Supreme Court Hears Case Weighing Constitutionality Of Administrative Patent Proceedings In Which L&W Filed Friend-Of-The Court Brief Urging Relief For Patent Owners
On March 1, 2021, the U.S. Supreme Court heard arguments in United States v. Arthrex (transcript at this link). In these cases the Court must decide whether the Court of Appeals for the Federal Circuit correctly held that the members of the Patent Trial and Appeal Board of the U.S. Patent and Trademark Office, who are known as administrative patent judges (“APJs”) and decide administrative patent proceedings such as inter partes review (“IPR”), wielded unconstitutional levels of power without having been nominated by the President with the advice and consent of the Senate. The Federal Circuit held that this unconstitutionality could be alleviated by “severing” the statutes to eliminate the APJs’ job protections so that they are subject to termination at will by the Director of the Patent Office.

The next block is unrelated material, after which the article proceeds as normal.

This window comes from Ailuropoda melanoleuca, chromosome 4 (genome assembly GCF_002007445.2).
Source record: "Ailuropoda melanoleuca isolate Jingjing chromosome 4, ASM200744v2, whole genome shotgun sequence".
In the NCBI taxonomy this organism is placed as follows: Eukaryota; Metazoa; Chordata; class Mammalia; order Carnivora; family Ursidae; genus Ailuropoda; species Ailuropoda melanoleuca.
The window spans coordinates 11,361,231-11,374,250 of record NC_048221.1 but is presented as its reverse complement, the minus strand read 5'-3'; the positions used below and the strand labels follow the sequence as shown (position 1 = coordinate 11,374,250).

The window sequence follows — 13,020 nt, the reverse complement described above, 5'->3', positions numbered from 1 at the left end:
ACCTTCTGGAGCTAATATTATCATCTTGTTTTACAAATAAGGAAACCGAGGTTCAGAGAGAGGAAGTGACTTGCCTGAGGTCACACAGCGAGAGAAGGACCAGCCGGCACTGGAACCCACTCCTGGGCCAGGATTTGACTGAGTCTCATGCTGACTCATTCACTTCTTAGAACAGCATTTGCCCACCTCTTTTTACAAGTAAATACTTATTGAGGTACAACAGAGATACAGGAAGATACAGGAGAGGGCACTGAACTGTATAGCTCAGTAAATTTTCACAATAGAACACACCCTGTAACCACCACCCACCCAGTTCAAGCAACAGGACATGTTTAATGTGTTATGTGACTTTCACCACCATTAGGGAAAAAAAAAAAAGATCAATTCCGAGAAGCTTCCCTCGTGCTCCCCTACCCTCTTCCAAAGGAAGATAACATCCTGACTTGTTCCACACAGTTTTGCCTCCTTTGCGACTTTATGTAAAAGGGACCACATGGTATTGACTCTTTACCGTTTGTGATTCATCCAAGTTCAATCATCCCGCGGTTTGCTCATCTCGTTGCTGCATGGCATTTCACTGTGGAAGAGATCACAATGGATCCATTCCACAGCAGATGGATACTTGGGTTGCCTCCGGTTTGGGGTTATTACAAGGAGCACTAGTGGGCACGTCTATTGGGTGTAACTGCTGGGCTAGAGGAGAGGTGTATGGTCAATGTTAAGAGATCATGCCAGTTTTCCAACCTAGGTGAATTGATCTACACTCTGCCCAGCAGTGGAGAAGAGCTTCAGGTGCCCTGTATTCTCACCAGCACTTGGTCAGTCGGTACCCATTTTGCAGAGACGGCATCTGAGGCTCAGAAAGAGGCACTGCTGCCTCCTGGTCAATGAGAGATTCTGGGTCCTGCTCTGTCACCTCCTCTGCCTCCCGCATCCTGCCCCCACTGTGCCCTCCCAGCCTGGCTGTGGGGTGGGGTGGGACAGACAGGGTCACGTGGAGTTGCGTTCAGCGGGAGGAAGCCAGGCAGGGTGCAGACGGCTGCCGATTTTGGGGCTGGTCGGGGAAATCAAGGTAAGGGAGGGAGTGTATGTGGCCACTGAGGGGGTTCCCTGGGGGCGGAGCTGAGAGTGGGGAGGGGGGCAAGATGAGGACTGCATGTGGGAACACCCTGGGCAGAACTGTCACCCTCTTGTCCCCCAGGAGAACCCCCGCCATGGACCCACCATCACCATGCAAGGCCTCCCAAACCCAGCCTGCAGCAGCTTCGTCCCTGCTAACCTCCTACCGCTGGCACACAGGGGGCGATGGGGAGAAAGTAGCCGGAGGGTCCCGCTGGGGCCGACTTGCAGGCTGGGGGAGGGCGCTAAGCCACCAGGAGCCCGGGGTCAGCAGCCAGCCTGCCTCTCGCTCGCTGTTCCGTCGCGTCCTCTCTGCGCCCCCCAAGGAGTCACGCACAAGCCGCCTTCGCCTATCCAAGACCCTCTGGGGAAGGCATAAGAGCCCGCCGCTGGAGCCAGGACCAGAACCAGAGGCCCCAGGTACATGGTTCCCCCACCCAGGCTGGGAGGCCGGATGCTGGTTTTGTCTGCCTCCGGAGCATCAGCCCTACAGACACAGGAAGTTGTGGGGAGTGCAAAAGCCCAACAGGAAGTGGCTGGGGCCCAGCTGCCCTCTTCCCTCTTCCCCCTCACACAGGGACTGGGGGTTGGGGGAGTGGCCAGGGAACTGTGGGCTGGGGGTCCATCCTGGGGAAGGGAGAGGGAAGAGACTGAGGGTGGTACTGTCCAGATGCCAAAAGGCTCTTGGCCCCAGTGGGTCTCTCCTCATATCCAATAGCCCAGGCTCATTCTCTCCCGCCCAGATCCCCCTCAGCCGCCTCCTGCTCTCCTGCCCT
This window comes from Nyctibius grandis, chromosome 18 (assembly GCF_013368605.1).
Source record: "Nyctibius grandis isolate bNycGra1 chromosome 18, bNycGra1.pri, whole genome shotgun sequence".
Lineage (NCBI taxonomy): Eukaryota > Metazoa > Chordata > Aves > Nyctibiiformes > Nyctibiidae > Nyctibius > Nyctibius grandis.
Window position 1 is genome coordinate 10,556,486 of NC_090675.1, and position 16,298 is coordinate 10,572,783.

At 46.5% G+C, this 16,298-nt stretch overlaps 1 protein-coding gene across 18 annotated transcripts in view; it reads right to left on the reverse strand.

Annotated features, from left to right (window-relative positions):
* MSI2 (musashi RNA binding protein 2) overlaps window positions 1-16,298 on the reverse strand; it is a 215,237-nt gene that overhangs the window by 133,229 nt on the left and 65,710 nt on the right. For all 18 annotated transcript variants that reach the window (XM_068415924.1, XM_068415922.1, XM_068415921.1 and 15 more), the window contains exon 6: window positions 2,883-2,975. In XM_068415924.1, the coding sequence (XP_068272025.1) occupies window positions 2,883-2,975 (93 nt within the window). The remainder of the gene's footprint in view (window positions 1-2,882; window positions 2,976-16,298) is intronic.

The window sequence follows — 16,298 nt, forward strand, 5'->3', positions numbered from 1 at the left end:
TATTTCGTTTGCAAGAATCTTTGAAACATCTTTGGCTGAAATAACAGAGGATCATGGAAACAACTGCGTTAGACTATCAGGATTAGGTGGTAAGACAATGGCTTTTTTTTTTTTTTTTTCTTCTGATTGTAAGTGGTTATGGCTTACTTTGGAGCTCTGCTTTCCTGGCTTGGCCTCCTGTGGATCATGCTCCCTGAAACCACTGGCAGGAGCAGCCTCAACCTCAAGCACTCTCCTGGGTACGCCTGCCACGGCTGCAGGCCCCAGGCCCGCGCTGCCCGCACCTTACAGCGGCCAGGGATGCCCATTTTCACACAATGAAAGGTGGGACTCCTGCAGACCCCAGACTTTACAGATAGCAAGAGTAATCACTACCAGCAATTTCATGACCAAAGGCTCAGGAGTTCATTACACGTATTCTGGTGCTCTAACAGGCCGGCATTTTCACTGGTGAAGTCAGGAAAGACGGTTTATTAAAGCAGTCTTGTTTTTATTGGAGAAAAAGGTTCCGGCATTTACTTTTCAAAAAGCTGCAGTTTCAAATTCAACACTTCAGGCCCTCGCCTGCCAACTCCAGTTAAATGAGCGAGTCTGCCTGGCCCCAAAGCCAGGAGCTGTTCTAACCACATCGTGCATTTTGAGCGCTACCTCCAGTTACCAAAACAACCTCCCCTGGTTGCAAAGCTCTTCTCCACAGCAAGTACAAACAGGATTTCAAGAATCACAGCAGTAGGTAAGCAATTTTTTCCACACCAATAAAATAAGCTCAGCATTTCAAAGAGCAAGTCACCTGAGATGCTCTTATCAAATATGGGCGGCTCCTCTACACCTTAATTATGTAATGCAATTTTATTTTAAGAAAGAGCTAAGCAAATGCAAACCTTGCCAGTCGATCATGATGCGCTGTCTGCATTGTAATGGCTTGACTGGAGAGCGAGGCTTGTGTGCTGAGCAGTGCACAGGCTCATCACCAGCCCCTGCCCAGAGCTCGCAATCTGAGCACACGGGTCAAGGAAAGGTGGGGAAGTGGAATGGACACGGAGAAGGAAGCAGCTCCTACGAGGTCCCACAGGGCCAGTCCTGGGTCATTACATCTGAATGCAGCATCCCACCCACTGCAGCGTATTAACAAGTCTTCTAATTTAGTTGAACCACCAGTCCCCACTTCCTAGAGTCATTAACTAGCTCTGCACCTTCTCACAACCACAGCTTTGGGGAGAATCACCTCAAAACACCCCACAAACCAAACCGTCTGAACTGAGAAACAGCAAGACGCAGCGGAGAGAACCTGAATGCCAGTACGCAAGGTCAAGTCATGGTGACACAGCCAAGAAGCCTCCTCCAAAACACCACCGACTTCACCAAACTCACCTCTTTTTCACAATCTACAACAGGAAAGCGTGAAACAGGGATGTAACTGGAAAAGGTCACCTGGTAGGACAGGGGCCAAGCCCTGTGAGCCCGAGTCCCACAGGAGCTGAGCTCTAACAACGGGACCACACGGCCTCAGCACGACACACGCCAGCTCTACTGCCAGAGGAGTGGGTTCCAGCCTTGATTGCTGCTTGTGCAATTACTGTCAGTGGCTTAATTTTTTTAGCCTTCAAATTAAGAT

Bridget Smith and Kenneth Weatherwax of Lowenstein & Weatherwax LLP filed a friend-of-the-court, or amicus, brief in the case on behalf of 39 aggrieved inventors supporting the patent owner in the case. This amicus brief (available at this link) argues that the decisions of the PTAB have sufficient effect on the rights of inventors and owners of patents that they should be subject to Senate confirmation under the Constitution, and that severing the APJs’ job protections is not an appropriate remedy for the lack of such appointment of APJs. L&W’s amicus brief on the 39 aggrieved inventors’ behalf was the most widely quoted and prominently cited amicus brief of the dozens of such brief filed in the case, including by the patent owner’s reply brief (link), the National Law Journal (subscription link), Bloomberg (link), Law360 (link), JDSupra (link), IPWatchdog (link), and Mac Observer (link), among other publications.